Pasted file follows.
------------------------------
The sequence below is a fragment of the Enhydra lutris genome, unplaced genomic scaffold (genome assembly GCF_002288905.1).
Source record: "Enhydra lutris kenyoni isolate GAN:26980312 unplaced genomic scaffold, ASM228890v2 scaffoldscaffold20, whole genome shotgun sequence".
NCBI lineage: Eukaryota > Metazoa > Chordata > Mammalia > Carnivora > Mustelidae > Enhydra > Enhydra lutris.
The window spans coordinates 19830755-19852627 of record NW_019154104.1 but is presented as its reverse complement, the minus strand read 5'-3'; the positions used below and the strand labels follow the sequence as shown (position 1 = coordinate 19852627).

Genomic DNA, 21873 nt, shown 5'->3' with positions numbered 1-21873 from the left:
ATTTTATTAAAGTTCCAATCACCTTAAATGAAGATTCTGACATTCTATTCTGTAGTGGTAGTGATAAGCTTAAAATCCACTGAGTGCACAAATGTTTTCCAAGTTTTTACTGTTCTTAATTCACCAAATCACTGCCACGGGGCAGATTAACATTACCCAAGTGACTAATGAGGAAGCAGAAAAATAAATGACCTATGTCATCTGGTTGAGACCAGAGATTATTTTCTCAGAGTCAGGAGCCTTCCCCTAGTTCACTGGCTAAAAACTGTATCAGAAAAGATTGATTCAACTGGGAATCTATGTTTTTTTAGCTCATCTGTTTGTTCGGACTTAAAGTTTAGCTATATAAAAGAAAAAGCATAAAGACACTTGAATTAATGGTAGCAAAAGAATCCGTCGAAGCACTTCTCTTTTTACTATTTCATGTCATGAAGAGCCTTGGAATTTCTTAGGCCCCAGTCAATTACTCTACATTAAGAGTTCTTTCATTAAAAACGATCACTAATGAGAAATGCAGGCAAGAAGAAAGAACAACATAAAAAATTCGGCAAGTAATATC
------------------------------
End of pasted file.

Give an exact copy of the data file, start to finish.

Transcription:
The sequence below is a fragment of the Enhydra lutris genome, unplaced genomic scaffold (genome assembly GCF_002288905.1).
Source record: "Enhydra lutris kenyoni isolate GAN:26980312 unplaced genomic scaffold, ASM228890v2 scaffoldscaffold20, whole genome shotgun sequence".
NCBI lineage: Eukaryota > Metazoa > Chordata > Mammalia > Carnivora > Mustelidae > Enhydra > Enhydra lutris.
The window spans coordinates 19830755-19852627 of record NW_019154104.1 but is presented as its reverse complement, the minus strand read 5'-3'; the positions used below and the strand labels follow the sequence as shown (position 1 = coordinate 19852627).

Genomic DNA, 21873 nt, shown 5'->3' with positions numbered 1-21873 from the left:
ATTTTATTAAAGTTCCAATCACCTTAAATGAAGATTCTGACATTCTATTCTGTAGTGGTAGTGATAAGCTTAAAATCCACTGAGTGCACAAATGTTTTCCAAGTTTTTACTGTTCTTAATTCACCAAATCACTGCCACGGGGCAGATTAACATTACCCAAGTGACTAATGAGGAAGCAGAAAAATAAATGACCTATGTCATCTGGTTGAGACCAGAGATTATTTTCTCAGAGTCAGGAGCCTTCCCCTAGTTCACTGGCTAAAAACTGTATCAGAAAAGATTGATTCAACTGGGAATCTATGTTTTTTTAGCTCATCTGTTTGTTCGGACTTAAAGTTTAGCTATATAAAAGAAAAAGCATAAAGACACTTGAATTAATGGTAGCAAAAGAATCCGTCGAAGCACTTCTCTTTTTACTATTTCATGTCATGAAGAGCCTTGGAATTTCTTAGGCCCCAGTCAATTACTCTACATTAAGAGTTCTTTCATTAAAAACGATCACTAATGAGAAATGCAGGCAAGAAGAAAGAACAACATAAAAAATTCGGCAAGTAATATC